Art, Attacked

Over the years, works of art all over the world have been intentionally damaged for various reasons. These incidents always make headlines, as we seem to find the “why” of the attacker almost as fascinating as the attack itself. Even unintentional damage caused to artwork by visitors pique our interest.

While it’d be impossible to list every work attacked or destroyed, much less speculate the reasoning behind each attack, we’ve compiled a list of six of the memorable instances of famous works that have been attacked, vandalized, and/or damaged in recent memory.


The Night Watch, Rembrandt

The Night Watch, Rembrandt
The Night Watch, Rembrandt, 1642. Image c/o Dutch Netherlands.

Some paintings seem to attract more violence than others, which is especially true of Rembrandt’s The Night Watch, featured in our 6th-grade curriculum. Prominently displayed at Amsterdam’s Rijksmuseum, the 1642 painting has come to stand as a national symbol. Which has made it a target of attacks, for various reasons, in 1911 (knife), 1975 (knife), and 1990 (acid), according to Wikipedia.

La Pietà, Michelangelo

The 1972 attack on Michelangelo’s famous sculpture, La Pietà. Image c/o Wikimedia.

Michelangelo’s famous sculpture, featured in our 6th-grade curriculum, was attacked with a hammer in 1972 and hit about 15 times. Though the attacker was not charged with a crime, he was sent to a psychiatric facility in Italy for two years.

The Rokeby Venus, Velázquez

The Rokeby Venus after Richardson attacked it, 1914. Image c/o Wikimedia.

In 1914, suffragette Mary Richardson slashed the Rokeby Venus by Diego Velasquez in London’s National Gallery with a meat cleaver. Her action was a protest of the arrest of fellow suffragette Emily Pankhurst, who had been arrested a day earlier. She reasoned, in a written statement, that by destroying an image of the most beautiful woman in the world, it would be a reasonable “protest against the government” for “destroying” Mrs. Pankhurst’s reputation. Pankhurst’s dedication to women’s suffrage had, Richardson argued, made her just as important as the fictional woman in the painting—and yet she’d been imprisoned for standing up for women’s rights, as reported by popular podcasters The Art History Babes in their episode on iconoclasm. Richardson was imprisoned for several months following the attack. Even now, her actions raise the question—which is more important and deserving of protection, a woman in a painting or the advancement of real, live women?

Who’s Afraid of Red, Yellow, and Blue III, Barnett Newman

Who's Afraid of Red, Yellow, and Blue III, Barnett Newman, 1967-1968.
Who’s Afraid of Red, Yellow, and Blue III, Barnett Newman, 1967-1968. Image c/o the Stedelijk Museum.

Not one, but two of the paintings in abstract artist Barnett Newman’s series Who’s Afraid of Red, Yellow, and Blue have been the subjects of attacks. Who’s Afraid of Red, Yellow, and Blue III was attacked with a knife in 1986 while on display at the Stedelijk Museum, and Who’s Afraid of Red, Yellow, and Blue IV was attacked in 1982 in the National Gallery in Berlin, according to Wikipedia and the Stedelijk Museum.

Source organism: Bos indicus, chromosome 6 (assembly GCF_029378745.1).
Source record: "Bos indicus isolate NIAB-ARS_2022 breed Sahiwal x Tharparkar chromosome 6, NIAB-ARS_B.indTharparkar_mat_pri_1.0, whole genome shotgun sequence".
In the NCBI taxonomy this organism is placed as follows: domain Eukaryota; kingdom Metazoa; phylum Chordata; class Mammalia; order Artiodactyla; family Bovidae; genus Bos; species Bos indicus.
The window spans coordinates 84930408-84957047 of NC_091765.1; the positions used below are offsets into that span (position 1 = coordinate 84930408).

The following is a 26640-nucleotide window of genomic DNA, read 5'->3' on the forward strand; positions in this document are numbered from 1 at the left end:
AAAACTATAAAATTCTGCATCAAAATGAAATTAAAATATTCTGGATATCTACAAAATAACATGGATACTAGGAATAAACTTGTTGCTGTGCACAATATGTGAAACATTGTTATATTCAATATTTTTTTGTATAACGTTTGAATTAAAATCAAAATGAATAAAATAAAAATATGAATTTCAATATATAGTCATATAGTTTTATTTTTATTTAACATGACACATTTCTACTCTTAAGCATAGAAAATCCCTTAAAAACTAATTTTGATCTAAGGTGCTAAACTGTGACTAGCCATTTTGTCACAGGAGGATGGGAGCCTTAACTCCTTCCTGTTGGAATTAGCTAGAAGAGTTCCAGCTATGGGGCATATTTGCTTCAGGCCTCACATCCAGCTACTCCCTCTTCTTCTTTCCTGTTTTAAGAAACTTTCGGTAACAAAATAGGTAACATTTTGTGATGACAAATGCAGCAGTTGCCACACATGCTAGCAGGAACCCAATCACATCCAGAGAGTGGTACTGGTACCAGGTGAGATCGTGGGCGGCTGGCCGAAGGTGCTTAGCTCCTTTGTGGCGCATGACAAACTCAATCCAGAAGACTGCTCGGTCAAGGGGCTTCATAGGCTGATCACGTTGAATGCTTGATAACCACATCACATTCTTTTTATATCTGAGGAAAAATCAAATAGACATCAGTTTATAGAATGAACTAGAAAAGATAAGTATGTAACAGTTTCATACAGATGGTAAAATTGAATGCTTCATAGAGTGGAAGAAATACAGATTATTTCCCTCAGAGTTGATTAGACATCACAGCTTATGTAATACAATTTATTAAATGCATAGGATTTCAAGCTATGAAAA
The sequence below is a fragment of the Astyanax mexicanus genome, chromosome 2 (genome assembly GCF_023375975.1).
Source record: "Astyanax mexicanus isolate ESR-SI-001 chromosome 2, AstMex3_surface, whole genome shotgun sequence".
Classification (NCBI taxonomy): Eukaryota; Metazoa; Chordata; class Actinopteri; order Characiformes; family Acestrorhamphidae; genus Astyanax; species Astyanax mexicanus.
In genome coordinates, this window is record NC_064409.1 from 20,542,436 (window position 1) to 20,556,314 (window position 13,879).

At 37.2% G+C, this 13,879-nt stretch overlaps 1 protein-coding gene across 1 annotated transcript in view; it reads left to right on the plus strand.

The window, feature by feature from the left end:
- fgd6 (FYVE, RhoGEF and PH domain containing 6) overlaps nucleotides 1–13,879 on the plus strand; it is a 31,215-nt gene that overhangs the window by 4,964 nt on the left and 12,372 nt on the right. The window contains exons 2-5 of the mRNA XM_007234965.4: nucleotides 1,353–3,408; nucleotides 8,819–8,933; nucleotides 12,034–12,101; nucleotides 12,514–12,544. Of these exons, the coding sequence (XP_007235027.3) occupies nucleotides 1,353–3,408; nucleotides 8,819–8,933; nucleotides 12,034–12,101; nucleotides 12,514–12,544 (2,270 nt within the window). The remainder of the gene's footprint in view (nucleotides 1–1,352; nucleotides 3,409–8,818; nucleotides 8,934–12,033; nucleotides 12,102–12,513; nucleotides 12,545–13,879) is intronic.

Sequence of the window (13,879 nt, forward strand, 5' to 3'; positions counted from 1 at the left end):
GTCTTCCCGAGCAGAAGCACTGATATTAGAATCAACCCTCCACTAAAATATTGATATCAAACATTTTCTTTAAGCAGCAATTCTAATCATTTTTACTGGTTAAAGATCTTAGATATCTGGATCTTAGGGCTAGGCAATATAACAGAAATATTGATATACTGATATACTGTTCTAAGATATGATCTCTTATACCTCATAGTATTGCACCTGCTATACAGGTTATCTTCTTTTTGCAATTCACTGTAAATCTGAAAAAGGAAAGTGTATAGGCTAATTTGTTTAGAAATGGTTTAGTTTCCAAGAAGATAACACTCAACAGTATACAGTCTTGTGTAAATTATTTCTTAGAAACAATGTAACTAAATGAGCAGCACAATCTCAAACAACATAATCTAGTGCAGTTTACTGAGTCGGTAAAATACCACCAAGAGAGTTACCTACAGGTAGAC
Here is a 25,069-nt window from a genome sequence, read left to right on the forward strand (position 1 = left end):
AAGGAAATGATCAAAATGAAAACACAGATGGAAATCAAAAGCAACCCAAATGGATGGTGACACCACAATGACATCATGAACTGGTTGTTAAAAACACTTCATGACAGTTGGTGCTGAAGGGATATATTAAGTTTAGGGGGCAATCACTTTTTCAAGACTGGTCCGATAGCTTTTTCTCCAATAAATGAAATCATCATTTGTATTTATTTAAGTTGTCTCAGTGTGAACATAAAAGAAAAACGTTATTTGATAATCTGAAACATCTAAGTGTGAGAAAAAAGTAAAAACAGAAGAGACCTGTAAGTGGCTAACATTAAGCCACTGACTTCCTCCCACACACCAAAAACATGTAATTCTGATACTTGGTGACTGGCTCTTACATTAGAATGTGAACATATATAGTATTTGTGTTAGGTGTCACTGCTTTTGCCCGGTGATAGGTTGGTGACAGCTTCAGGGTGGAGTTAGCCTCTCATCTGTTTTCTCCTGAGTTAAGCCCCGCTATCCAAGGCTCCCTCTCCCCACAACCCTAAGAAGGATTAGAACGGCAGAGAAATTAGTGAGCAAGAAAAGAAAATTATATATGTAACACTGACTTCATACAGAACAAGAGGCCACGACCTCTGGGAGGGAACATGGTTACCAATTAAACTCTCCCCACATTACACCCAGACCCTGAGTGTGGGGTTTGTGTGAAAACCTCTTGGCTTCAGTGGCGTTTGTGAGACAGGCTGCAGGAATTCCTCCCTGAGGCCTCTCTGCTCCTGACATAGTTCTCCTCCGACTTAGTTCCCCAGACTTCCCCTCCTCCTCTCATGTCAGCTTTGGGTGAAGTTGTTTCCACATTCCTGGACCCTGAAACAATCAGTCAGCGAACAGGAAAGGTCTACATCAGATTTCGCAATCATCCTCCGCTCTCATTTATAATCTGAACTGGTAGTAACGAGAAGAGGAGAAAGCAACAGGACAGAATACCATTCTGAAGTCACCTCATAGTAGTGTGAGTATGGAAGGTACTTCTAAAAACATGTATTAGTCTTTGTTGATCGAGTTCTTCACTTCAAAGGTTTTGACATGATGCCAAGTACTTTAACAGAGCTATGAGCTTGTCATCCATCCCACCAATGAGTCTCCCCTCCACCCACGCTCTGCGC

Bamiyan Buddhas

Buddha surrounded by caves, c. 6th-7th c C.E., Bamiyan, Afghanistan, destroyed 2001 (photo: © Afghanistan Embassy, sourced from The Khan Academy).

One of the most recognizable symbols of art attacked for political purposes, these gigantic structures in Afghanistan, dating from the 6th and 7th centuries CE, were completely destroyed by the Taliban in 2001. While destroying art for political purposes is nothing new—from ancient wars to the Nazis, people have sought to wage cultural war by destroying the creations of conquered groups or groups identified as threats—the statues stand out in contemporary memory due to their size.

Argenteuil Basin with a Single Sailboat, Monet

Argenteuil Basin with a Single Sailboat, Monet, 1874. Image c/o Christie’s.

In 2012, a man punched this painting while it was on display in the National Gallery of Ireland. The attack, determined by a jury to be intentional, landed him in prison for five years.

 Flowers, Paolo Porpora

Flowers, Paolo Porpora, . Image c/o Wikimedia.

For as many pieces that are intentionally attacked, there are some pieces that are unintentionally damaged, as was the case with the 16th-century painting Flowers by Paolo Porpora. In 2015, a young visitor tripped and stopped himself from falling—by sticking a hand right through the painting, as captured by the museum’s security cameras (and then going viral—see below). Luckily, Artsy reports, the painting was insured.

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Discover more on vandalism and attacks on art in this Wikipedia article.

Into more art history for grown-ups? Check out the Art History Babes’ episode on iconoclasm here. (Note: NSFW.)

Curious about what happens after you unintentionally break a work of art? Check out this article from Artsy!


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